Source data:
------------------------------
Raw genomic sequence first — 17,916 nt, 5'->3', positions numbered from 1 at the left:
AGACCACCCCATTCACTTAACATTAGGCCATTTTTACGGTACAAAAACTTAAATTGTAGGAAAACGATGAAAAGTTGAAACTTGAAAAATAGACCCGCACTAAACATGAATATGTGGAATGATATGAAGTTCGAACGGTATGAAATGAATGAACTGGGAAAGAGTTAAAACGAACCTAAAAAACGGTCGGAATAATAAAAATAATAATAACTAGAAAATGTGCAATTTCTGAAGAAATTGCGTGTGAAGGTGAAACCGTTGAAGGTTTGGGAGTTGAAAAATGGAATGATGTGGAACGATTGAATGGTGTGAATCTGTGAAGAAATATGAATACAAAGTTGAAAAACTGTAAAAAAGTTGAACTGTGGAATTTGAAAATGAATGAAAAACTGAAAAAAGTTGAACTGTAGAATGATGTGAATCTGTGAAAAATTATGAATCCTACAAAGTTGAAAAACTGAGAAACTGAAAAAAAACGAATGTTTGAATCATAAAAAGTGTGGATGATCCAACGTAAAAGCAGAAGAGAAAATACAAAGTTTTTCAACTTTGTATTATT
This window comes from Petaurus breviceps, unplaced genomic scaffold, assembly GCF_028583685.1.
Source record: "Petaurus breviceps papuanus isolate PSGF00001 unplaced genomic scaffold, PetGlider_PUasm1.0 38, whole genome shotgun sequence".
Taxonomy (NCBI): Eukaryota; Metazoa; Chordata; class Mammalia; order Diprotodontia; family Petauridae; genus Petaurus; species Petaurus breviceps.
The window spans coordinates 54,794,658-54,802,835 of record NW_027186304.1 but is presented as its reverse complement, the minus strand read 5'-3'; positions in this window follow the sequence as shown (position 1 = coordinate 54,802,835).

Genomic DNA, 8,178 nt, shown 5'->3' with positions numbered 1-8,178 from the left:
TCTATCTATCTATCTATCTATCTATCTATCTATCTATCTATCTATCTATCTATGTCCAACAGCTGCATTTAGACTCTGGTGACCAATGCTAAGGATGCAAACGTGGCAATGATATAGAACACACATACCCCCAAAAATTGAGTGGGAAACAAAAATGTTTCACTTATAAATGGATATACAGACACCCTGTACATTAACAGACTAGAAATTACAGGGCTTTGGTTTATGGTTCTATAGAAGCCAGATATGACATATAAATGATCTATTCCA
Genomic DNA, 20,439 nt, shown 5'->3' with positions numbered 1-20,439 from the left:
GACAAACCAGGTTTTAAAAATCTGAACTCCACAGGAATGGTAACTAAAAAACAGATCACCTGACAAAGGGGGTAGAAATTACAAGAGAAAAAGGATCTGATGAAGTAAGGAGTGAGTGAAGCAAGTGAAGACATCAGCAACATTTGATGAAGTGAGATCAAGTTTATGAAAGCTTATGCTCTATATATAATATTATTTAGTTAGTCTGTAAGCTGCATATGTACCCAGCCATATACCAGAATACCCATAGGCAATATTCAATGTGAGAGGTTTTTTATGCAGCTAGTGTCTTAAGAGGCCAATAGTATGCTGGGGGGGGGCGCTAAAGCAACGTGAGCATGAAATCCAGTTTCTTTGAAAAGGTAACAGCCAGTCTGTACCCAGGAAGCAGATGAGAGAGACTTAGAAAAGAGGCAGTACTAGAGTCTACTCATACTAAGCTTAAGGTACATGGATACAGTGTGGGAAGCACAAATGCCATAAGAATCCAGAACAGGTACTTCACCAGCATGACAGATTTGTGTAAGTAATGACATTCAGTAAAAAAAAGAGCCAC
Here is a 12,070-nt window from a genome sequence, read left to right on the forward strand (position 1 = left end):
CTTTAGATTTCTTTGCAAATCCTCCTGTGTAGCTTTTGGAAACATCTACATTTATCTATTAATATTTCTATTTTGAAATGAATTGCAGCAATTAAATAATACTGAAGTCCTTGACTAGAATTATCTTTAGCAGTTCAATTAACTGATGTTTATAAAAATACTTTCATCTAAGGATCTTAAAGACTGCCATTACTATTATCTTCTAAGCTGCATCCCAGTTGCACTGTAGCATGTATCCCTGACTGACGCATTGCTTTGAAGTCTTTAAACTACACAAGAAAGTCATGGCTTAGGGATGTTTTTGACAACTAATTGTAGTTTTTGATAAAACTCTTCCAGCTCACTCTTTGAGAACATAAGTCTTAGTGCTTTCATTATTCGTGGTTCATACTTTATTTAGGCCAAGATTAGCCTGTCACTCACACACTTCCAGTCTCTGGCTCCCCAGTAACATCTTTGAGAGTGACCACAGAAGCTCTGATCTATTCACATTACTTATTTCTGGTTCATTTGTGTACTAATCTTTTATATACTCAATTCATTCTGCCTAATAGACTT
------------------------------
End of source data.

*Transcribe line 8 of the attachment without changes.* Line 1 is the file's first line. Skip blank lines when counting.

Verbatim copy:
TCTATCTATCTATCTATCTATCTATCTATCTATCTATCTATCTATCTATCTATGTCCAACAGCTGCATTTAGACTCTGGTGACCAATGCTAAGGATGCAAACGTGGCAATGATATAGAACACACATACCCCCAAAAATTGAGTGGGAAACAAAAATGTTTCACTTATAAATGGATATACAGACACCCTGTACATTAACAGACTAGAAATTACAGGGCTTTGGTTTATGGTTCTATAGAAGCCAGATATGACATATAAATGATCTATTCCA